In the current scenario, right to information is of utmost importance. Theoretically, both the rights i.e., Right to Privacy and Right to Information are complimentary in nature and at the same time they are in conflict as well. RTI makes an attempt to provide transparency by giving access to information. In contrast, right to privacy tries to protect the information in garb of violation of privacy. One commonality between both the rights is the fact that both are for preserve the fundamental rights of the citizens. The two rights play a crucial role in upholding the dignity of every individual. The judiciary has looked into the matter and interpreted Right to privacy in many ways
After the independence, in M.P. Sharma v. Satish Chandra case, the Supreme Court decided in positive of the practice of search and seizure when contrasted with privacy. Again, the question of privacy arose in 1962 in Kharak Singh v. State of UP wherein the court upheld that the Right to Privacy is not a guaranteed right under the Indian Constitution and ruled in favour of the power of police surveillance with respect to history shelters. J. Subba Rao in the same case delivered a separate opinion and said, “It is true our constitution does not expressly declare a Right to Privacy as a fundamental right, but they said right is an essential ingredient of personal liberty (recognised in Article 21 of the constitution).”
More than a decade later in Gobind Singh v. State of Madhya Pradesh upheld that there is a Right to Privacy under Article 21 of the Indian Constitution, but it is not absolute and subject to some restrictions. This was first time ever in the jurisprudence of independent India that privacy had won; it was a watershed year for the Right to Privacy in India. With the pace of time, the scope of privacy has expanded, and it has come to include personal quintessential data such as medical records and biometrics.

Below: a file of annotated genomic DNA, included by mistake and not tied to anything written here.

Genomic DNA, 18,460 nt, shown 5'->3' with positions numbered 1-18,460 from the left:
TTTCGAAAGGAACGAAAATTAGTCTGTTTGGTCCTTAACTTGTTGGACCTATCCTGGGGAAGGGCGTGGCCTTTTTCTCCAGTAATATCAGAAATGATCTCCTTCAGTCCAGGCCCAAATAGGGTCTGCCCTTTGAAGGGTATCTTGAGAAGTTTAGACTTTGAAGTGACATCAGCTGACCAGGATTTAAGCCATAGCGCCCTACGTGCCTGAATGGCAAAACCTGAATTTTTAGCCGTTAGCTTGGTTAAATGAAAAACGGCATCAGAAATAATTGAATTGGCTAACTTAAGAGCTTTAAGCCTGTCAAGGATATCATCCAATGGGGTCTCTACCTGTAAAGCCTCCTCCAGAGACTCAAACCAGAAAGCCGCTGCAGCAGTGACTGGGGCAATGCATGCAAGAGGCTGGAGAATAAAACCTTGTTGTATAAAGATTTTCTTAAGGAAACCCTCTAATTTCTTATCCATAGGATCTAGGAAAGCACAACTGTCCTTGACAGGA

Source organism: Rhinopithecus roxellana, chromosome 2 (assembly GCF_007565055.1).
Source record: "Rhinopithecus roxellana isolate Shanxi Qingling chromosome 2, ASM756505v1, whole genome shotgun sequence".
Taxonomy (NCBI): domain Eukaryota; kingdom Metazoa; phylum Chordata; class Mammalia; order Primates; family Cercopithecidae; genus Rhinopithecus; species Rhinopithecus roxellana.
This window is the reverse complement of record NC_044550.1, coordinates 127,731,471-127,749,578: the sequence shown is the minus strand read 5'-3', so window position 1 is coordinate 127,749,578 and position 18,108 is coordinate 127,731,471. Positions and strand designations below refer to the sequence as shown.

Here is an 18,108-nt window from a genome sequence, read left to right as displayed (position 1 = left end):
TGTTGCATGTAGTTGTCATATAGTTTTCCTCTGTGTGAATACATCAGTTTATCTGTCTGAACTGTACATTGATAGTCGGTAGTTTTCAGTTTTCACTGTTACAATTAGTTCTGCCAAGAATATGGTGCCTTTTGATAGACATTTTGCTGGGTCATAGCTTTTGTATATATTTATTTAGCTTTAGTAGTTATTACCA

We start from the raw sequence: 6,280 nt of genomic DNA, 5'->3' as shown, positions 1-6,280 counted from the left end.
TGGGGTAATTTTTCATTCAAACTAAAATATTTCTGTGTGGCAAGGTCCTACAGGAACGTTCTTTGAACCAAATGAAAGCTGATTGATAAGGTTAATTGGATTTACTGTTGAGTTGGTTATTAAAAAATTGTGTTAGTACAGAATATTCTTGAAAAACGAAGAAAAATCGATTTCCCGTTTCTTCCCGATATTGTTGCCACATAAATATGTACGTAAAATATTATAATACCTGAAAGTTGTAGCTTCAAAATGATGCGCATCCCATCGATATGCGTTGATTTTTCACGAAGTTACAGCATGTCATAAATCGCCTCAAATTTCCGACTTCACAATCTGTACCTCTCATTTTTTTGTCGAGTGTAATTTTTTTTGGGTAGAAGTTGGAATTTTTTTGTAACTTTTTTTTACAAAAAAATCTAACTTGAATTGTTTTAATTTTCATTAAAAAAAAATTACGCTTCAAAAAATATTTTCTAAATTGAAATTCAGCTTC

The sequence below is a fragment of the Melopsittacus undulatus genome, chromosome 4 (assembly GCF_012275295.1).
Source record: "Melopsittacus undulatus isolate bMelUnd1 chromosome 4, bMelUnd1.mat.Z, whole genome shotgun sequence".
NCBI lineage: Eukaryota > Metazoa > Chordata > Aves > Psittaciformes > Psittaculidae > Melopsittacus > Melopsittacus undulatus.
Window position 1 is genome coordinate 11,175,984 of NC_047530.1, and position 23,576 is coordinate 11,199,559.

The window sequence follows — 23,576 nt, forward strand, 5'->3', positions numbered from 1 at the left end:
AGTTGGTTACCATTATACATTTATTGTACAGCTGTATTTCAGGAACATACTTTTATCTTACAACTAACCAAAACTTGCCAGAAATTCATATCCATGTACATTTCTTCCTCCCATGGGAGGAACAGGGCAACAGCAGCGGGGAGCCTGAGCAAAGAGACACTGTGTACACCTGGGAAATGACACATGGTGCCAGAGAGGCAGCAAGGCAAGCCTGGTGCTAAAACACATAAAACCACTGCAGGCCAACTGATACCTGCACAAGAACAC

In 1997, in the case of PUCL v. Union of India, famously known as the telephone tapping case, the court questioned the tapping of phones of prominent politicians and ordered the government to adhere with the rules and regulations for tapping telephonic conversations i.e. the provisions under the Telegraph Act, 1858 (which deals with interception of calls) and Information Technology Act, 2008 (which deals with interception of electronic data). Justice K.S. Puttuswamy v. Union of India case, considered whether M.P. Sharma and Kharak Singh cases are good law. The nine-judge bench in year 2017 took the decision that Right to Privacy is a fundamental right of an individual under the Indian constitution.
This article aims at giving a crystal-clear picture pointing out the features, importance, conflict between the two most essential fundamental rights included in the constitution lately. Both of these rights can be viewed as the different sides of the same coin as they both play an important role but misuses of both can lead to the destruction of the an individual or any organisation. In the context of one’s liberty and dignity to lead his life put an emphasis on Right to Privacy but at the same time a person misusing its liberty calls for the Right to Information to hold that person accountable.
As it is very clear that both the rights plays an important role in enhancing the quality of democracy but it is often left unnoticed that what the hidden conflict between these rights is. Right to Information is an integral part of article 19(1) (a) that is Right to Freedom of Speech and Expression. Under RTI Act, 2005 any individual can exercise his rights and can file an application to know anything which is held by the government body in its hand. Many times, third party information can also be found out by using RTI which can be disputable. Indira Gandhi v. Raj Narain, SP Gupta v. Union of India, Indian Express Newspapers (Bombay) Pvt. Ltd. v. India these cases have given new milestones to the RTI which broadly discuss about the scope and limitation of the act. RTI is a fundamental right and hence available to everyone equally be it a minister, professor or student.
Right to Privacy is one of the branches of right to life which is given under Article 21 of the Indian constitution. A person has the right to lead their life according to their will and wish and that is the core of Right to Privacy. Any personal information of an individual which government hold is subjected to secrecy and the government is no supposed to make that information public. Following number of the cases like M.P. Sharma v. Satish Chandrawas, Kharak Singh v. State of U. P., R. Rajagopal v. State of T. N. (Autos hanker case) which proposes Right to Privacy being a fundamental right finally the Supreme Court in Justice K.S. Puttuswamy (Retd.) & Another v. Union of India has recognised Right to Privacy as a fundamental right. Privacy on an individual is an essential element of his existence and the same is expected by the government that to keep the personal information private instead of making it public.